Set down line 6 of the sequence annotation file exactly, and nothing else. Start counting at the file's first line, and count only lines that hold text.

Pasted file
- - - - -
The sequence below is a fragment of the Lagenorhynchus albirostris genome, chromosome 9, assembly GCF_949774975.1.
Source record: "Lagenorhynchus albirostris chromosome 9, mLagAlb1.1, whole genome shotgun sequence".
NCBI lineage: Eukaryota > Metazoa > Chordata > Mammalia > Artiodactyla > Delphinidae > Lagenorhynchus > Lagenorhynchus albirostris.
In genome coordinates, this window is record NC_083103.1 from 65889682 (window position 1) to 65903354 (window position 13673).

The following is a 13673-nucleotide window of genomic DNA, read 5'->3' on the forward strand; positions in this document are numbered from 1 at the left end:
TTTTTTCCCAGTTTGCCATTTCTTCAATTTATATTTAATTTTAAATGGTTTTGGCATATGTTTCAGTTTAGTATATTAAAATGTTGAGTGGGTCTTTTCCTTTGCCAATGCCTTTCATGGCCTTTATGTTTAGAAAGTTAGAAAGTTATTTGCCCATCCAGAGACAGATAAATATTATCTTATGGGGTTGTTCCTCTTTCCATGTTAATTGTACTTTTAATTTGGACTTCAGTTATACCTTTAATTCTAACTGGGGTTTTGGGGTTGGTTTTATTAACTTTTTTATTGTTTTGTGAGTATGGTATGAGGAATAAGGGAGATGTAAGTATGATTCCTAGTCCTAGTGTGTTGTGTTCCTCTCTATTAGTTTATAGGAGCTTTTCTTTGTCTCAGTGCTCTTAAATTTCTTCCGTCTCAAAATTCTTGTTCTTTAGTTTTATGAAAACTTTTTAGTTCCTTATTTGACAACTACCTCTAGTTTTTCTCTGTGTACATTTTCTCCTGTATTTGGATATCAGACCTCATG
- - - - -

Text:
TTTTTTCCCAGTTTGCCATTTCTTCAATTTATATTTAATTTTAAATGGTTTTGGCATATGTTTCAGTTTAGTATATTAAAATGTTGAGTGGGTCTTTTCCTTTGCCAATGCCTTTCATGGCCTTTATGTTTAGAAAGTTAGAAAGTTATTTGCCCATCCAGAGACAGATAAATATTATCTTATGGGGTTGTTCCTCTTTCCATGTTAATTGTACTTTTAATTTGGACTTCAGTTATACCTTTAATTCTAACTGGGGTTTTGGGGTTGGTTTTATTAACTTTTTTATTGTTTTGTGAGTATGGTATGAGGAATAAGGGAGATGTAAGTATGATTCCTAGTCCTAGTGTGTTGTGTTCCTCTCTATTAGTTTATAGGAGCTTTTCTTTGTCTCAGTGCTCTTAAATTTCTTCCGTCTCAAAATTCTTGTTCTTTAGTTTTATGAAAACTTTTTAGTTCCTTATTTGACAACTACCTCTAGTTTTTCTCTGTGTACATTTTCTCCTGTATTTGGATATCAGACCTCATG